ANOTHER ladies’ night, not by choice.

After midnight on a rainy night last week in Chapel Hill, N.C., a large group of sorority women at the University of North Carolina squeezed into the corner booth of a gritty basement bar. Bathed in a neon glow, they splashed beer from pitchers, traded jokes and belted out lyrics to a Taylor Swift heartache anthem thundering overhead. As a night out, it had everything — except guys.

“This is so typical, like all nights, 10 out of 10,” said Kate Andrew, a senior from Albemarle, N.C. The experience has grown tiresome: they slip on tight-fitting tops, hair sculpted, makeup just so, all for the benefit of one another, Ms. Andrew said, “because there are no guys.”

North Carolina, with a student body that is nearly 60 percent female, is just one of many large universities that at times feel eerily like women’s colleges. Women have represented about 57 percent of enrollments at American colleges since at least 2000, according to a recent report by the American Council on Education. Researchers there cite several reasons: women tend to have higher grades; men tend to drop out in disproportionate numbers; and female enrollment skews higher among older students, low-income students, and black and Hispanic students.

In terms of academic advancement, this is hardly the worst news for women — hoist a mug for female achievement. And certainly, women are primarily in college not because they are looking for men, but because they want to earn a degree.

But surrounded by so many other successful women, they often find it harder than expected to find a date on a Friday night.

“My parents think there is something wrong with me because I don’t have a boyfriend, and I don’t hang out with a lot of guys,” said Ms. Andrew, who had a large circle of male friends in high school.

Jayne Dallas, a senior studying advertising who was seated across the table, grumbled that the population of male undergraduates was even smaller when you looked at it as a dating pool. “Out of that 40 percent, there are maybe 20 percent that we would consider, and out of those 20, 10 have girlfriends, so all the girls are fighting over that other 10 percent,” she said.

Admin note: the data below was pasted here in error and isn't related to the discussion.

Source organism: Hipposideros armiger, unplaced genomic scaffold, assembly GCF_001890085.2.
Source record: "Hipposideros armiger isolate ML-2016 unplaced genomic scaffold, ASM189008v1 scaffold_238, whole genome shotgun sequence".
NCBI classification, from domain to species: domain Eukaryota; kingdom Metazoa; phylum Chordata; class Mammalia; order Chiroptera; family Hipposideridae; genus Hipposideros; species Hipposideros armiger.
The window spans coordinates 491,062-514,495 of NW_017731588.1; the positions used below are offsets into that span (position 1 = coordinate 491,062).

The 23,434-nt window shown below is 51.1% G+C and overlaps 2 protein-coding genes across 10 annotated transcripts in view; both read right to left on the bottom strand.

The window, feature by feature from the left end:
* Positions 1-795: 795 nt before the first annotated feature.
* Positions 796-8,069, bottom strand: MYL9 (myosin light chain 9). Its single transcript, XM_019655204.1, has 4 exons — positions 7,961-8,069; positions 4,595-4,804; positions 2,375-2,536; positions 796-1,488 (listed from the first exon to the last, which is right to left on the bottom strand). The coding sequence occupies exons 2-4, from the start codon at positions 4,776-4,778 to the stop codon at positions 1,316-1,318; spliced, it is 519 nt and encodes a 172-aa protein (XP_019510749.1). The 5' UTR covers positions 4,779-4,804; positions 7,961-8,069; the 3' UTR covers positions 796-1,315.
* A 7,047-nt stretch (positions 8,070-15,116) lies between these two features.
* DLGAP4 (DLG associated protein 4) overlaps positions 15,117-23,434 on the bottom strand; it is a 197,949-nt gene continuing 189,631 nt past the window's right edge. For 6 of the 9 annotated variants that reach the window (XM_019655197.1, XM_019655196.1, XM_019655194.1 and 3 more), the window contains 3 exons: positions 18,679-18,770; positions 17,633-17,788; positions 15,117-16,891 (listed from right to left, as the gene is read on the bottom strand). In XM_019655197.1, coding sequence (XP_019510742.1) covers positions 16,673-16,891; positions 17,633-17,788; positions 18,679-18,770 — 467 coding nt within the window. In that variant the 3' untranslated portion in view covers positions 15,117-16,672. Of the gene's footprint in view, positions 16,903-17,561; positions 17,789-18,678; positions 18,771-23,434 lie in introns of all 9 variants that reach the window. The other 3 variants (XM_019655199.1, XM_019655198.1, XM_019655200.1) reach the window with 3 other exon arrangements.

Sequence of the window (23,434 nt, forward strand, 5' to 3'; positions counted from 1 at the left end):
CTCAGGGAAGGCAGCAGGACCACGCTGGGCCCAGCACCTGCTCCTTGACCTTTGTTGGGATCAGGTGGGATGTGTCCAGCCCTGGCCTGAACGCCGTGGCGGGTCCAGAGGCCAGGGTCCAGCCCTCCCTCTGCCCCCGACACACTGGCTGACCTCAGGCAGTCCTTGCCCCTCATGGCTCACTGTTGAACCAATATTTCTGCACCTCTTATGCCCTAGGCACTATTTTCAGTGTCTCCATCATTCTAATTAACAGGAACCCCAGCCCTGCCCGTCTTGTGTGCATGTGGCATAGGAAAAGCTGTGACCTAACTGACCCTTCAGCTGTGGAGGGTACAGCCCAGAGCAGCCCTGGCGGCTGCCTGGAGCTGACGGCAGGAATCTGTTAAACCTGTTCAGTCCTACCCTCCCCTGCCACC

Needless to say, this puts guys in a position to play the field, and tends to mean that even the ones willing to make a commitment come with storied romantic histories. Rachel Sasser, a senior history major at the table, said that before she and her boyfriend started dating, he had “hooked up with a least five of my friends in my sorority — that I know of.”

These sorts of romantic complications are hardly confined to North Carolina, an academically rigorous school where most students spend more time studying than socializing. The gender imbalance is also pronounced at some private colleges, such as New York University and Lewis & Clark in Portland, Ore., and large public universities in states like California, Florida and Georgia. The College of Charleston, a public liberal arts college in South Carolina, is 66 percent female. Some women at the University of Vermont, with an undergraduate body that is 55 percent female, sardonically refer to their college town, Burlington, as “Girlington.”

The gender gap is not universal. The Ivy League schools are largely equal in gender, and some still tilt male. But at some schools, efforts to balance the numbers have been met with complaints that less-qualified men are being admitted over more-qualified women. In December, the United States Commission on Civil Rights moved to subpoena admissions data from 19 public and private colleges to look at whether they were discriminating against qualified female applicants.

Leaving aside complaints about “affirmative action for boys,” less attention has been focused on the social ramifications.

Thanks to simple laws of supply and demand, it is often the women who must assert themselves romantically or be left alone on Valentine’s Day, staring down a George Clooney movie over a half-empty pizza box.
“I was talking to a friend at a bar, and this girl just came up out of nowhere, grabbed him by the wrist, spun him around and took him out to the dance floor and started grinding,” said Kelly Lynch, a junior at North Carolina, recalling a recent experience.

Students interviewed here said they believed their mating rituals reflected those of college students anywhere. But many of them — men and women alike — said that the lopsided population tends to skew behavior.
“A lot of my friends will meet someone and go home for the night and just hope for the best the next morning,” Ms. Lynch said. “They’ll text them and say: ‘I had a great time. Want to hang out next week?’ And they don’t respond.”

Even worse, “Girls feel pressured to do more than they’re comfortable with, to lock it down,” Ms. Lynch said.